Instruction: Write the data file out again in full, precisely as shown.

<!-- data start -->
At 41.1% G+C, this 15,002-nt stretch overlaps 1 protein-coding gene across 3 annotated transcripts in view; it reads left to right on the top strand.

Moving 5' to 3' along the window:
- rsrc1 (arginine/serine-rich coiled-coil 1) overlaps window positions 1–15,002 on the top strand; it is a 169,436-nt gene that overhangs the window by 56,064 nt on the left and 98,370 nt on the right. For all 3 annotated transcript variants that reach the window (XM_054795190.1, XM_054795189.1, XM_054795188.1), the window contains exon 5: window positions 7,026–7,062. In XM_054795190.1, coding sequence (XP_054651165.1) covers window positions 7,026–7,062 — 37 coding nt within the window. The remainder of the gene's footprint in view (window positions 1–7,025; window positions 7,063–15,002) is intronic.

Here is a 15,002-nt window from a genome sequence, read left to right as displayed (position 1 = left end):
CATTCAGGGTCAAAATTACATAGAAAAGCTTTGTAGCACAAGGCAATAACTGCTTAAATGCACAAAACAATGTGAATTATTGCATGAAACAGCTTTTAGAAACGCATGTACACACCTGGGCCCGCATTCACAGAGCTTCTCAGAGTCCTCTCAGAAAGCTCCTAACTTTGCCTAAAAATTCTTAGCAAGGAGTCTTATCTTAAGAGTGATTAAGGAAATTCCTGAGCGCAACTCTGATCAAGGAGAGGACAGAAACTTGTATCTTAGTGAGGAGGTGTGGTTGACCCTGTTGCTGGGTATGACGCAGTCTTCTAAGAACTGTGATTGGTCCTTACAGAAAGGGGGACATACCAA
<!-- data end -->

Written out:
At 41.1% G+C, this 15,002-nt stretch overlaps 1 protein-coding gene across 3 annotated transcripts in view; it reads left to right on the top strand.

Moving 5' to 3' along the window:
- rsrc1 (arginine/serine-rich coiled-coil 1) overlaps window positions 1–15,002 on the top strand; it is a 169,436-nt gene that overhangs the window by 56,064 nt on the left and 98,370 nt on the right. For all 3 annotated transcript variants that reach the window (XM_054795190.1, XM_054795189.1, XM_054795188.1), the window contains exon 5: window positions 7,026–7,062. In XM_054795190.1, coding sequence (XP_054651165.1) covers window positions 7,026–7,062 — 37 coding nt within the window. The remainder of the gene's footprint in view (window positions 1–7,025; window positions 7,063–15,002) is intronic.

Here is a 15,002-nt window from a genome sequence, read left to right as displayed (position 1 = left end):
CATTCAGGGTCAAAATTACATAGAAAAGCTTTGTAGCACAAGGCAATAACTGCTTAAATGCACAAAACAATGTGAATTATTGCATGAAACAGCTTTTAGAAACGCATGTACACACCTGGGCCCGCATTCACAGAGCTTCTCAGAGTCCTCTCAGAAAGCTCCTAACTTTGCCTAAAAATTCTTAGCAAGGAGTCTTATCTTAAGAGTGATTAAGGAAATTCCTGAGCGCAACTCTGATCAAGGAGAGGACAGAAACTTGTATCTTAGTGAGGAGGTGTGGTTGACCCTGTTGCTGGGTATGACGCAGTCTTCTAAGAACTGTGATTGGTCCTTACAGAAAGGGGGACATACCAA